County Executive’s Corner: Making Rockland Work Again

By Rockland County Executive Ed Day

Three years ago when I was running for office, I described my goals for Rockland as a three-legged stool.

Our core priories were and – still are – stabilizing Rockland’s finances, preserving our quality of life and, critically, making Rockland work again.

When I became County Executive, the unemployment rate in Rockland County was 5.8 percent.

I am happy to announce that as of January, our rate is now down to 4.3 percent – a drop of more than 25 percent.

Interestingly, the unemployment rate in Rockland County is lower than any other county in the Hudson Valley, including Westchester, Putnam, Orange, Dutchess, Ulster or Sullivan.

Coincidence?

I don’t think so. What we are seeing reflected in the low unemployment numbers is the promise I made to revitalize this county.

We have worked hard to create an atmosphere where businesses thrive. We are a county where businesses want to be and want their employees to live.

Who would want to locate a business in a county where double-digit tax increases, a bloated and inefficient government and a free-wheeling tax-and-spend culture are the norm?

Under my watch we have actually cut county spending by 9 percent – saving $67 million. We stopped the endless tax-and-spend cycle and stayed within the very strict state-mandated tax 1.17 percent tax cap.

We have reorganized our county government for maximum efficiency — abolishing jobs that are no longer relevant and creating new ones that are. Along the way we have reduced the size of our county government 22 percent.

Lower taxes lead to more economic growth. And we have taken strong steps to encourage that economic growth.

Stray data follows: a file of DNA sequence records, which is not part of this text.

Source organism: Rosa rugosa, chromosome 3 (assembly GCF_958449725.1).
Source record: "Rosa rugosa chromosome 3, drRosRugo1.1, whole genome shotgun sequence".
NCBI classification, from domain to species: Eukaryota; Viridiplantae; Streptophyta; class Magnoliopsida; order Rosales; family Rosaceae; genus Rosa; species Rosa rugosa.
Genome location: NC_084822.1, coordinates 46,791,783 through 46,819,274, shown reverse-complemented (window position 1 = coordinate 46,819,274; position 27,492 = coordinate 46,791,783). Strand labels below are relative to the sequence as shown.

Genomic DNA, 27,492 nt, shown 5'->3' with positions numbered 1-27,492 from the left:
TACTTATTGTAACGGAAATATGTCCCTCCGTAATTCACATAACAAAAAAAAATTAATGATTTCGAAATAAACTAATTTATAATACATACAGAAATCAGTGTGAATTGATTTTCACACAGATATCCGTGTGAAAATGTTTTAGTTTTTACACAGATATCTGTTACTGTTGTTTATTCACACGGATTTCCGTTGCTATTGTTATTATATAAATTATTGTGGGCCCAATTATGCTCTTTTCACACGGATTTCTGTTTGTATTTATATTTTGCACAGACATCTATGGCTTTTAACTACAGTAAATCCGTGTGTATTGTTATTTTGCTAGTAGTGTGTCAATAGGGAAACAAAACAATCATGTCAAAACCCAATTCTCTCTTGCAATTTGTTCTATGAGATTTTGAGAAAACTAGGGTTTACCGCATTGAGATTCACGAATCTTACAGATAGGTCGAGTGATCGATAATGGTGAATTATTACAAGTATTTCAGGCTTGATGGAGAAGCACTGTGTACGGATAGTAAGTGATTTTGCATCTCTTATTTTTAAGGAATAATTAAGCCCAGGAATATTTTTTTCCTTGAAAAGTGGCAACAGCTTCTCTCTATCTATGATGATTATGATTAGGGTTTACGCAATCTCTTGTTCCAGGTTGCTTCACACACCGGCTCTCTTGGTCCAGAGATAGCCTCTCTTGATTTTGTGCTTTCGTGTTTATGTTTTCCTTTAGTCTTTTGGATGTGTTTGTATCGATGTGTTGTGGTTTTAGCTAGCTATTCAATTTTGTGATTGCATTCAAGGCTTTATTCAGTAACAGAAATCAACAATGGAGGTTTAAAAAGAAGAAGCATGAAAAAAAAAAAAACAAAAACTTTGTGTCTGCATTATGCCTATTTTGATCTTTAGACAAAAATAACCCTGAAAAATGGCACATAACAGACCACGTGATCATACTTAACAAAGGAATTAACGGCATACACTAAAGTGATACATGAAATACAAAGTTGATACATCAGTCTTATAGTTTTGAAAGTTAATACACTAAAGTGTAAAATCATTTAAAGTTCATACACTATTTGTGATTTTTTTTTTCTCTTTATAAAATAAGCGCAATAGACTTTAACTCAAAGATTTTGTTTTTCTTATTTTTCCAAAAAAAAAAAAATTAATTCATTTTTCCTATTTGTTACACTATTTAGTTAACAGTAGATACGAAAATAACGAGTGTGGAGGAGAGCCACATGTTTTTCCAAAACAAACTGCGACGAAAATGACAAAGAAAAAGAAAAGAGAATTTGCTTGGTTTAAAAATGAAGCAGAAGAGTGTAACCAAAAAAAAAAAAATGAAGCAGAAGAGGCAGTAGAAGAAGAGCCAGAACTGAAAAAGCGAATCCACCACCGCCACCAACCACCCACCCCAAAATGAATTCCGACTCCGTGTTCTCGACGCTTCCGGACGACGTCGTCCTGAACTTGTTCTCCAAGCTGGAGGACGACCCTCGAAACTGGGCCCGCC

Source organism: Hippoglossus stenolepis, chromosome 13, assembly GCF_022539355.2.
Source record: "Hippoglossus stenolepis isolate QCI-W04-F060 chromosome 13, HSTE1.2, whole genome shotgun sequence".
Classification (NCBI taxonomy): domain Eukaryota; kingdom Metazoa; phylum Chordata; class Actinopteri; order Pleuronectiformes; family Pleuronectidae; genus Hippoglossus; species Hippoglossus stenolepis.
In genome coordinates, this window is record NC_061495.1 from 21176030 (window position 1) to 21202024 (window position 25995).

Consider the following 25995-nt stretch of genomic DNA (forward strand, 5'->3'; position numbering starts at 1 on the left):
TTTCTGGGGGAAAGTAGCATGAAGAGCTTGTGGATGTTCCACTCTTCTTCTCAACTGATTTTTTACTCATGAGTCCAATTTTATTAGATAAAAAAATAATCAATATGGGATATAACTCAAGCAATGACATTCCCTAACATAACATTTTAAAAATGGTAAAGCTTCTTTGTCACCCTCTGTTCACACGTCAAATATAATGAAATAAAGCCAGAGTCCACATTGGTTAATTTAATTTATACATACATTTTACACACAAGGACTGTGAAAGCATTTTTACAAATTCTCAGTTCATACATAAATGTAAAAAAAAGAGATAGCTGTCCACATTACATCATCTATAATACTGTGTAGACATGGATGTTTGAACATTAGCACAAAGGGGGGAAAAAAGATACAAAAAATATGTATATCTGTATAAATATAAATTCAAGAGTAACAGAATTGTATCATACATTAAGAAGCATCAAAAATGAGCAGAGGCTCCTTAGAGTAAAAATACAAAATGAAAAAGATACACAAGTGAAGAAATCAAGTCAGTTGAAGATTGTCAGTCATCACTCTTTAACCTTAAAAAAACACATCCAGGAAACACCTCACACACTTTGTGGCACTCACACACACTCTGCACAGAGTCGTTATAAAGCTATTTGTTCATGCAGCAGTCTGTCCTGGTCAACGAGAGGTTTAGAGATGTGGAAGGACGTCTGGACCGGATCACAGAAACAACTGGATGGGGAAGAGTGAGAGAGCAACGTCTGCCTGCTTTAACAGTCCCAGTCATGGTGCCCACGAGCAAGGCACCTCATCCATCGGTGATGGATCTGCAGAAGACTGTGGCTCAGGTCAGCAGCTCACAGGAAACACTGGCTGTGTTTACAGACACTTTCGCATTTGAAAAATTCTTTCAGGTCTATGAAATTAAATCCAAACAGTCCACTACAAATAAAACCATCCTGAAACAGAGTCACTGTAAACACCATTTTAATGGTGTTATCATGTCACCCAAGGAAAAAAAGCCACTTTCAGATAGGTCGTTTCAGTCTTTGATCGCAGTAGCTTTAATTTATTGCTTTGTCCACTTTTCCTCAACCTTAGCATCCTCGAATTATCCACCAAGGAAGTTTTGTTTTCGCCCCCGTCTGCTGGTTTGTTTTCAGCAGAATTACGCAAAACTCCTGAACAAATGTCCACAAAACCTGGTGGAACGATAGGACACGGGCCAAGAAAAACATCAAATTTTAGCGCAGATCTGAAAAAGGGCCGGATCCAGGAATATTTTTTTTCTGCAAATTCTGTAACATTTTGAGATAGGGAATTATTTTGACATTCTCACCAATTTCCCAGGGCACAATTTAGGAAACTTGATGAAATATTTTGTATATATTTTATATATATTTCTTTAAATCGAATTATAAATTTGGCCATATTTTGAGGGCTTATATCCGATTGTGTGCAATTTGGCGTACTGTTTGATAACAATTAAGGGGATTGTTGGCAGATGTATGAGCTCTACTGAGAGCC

We have put out the welcome mat for clean, environmentally responsible businesses that respect the quality of life people in Rockland County enjoy.

Look at Urban Electric Power, a new company located on the grounds of the old Pfizer property in Pearl River.

That site was attractive to them as they develop their business manufacturing rechargeable zinc-manganese dioxide batteries for stationary energy storage applications.

We didn’t just welcome them to Rockland County. We helped them apply for and win a $1 million grant through the State Regional Council to continue to grow and create jobs.

That’s not the only company finding a home in Rockland County.

Look at Warby-Parker, which makes and sells designer eyeglasses. The company recently opened a manufacturing facility in Sloatsburg and is hiring to fill 128 new jobs. They were also helped by a package of tax incentives.

Other companies are either starting, moving or expanding their business here.

Streit’s Matzo is now in Orangeburg. Golden Krust is investing $37 million world headquarters in Orangetown. We kept Celtic Sheet Metal, which moved but stayed in Rockland County.

We worked with the REDC, Empire State Development, the towns, the Chambers of Commerce and the RBA to make sure that those businesses found or kept a home in Rockland.

By bringing wealth to Rockland, we form a strong economic foundation that stems the tide of increasing property taxes on homeowners.

Collaborations and partnerships between the county and other community groups are helping us match people who are looking for jobs with employers.

Last week, Lucy Redzepowski, Rockland’s director of Economic Growth and Tourism, joined officials from Rockland BOCES at a statewide conference to highlight a collaboration that helps young people get jobs.

The program, Youth Connections, involves a partnership between the Workforce Development Board of Rockland County , Rockland Community College and Rockland BOCES.

The program helps young people who are out of school get employment and training services including work experience that leads to a successful placement. It also helps young people who are still in school with career planning and tutoring services.

On April 6, I will be at Rockland Community College for the 19th annual job fair. More than 100 employers ranging from large companies to small start-ups have already committed to being there.

No one who is willing and able to work has to be without a job in Rockland.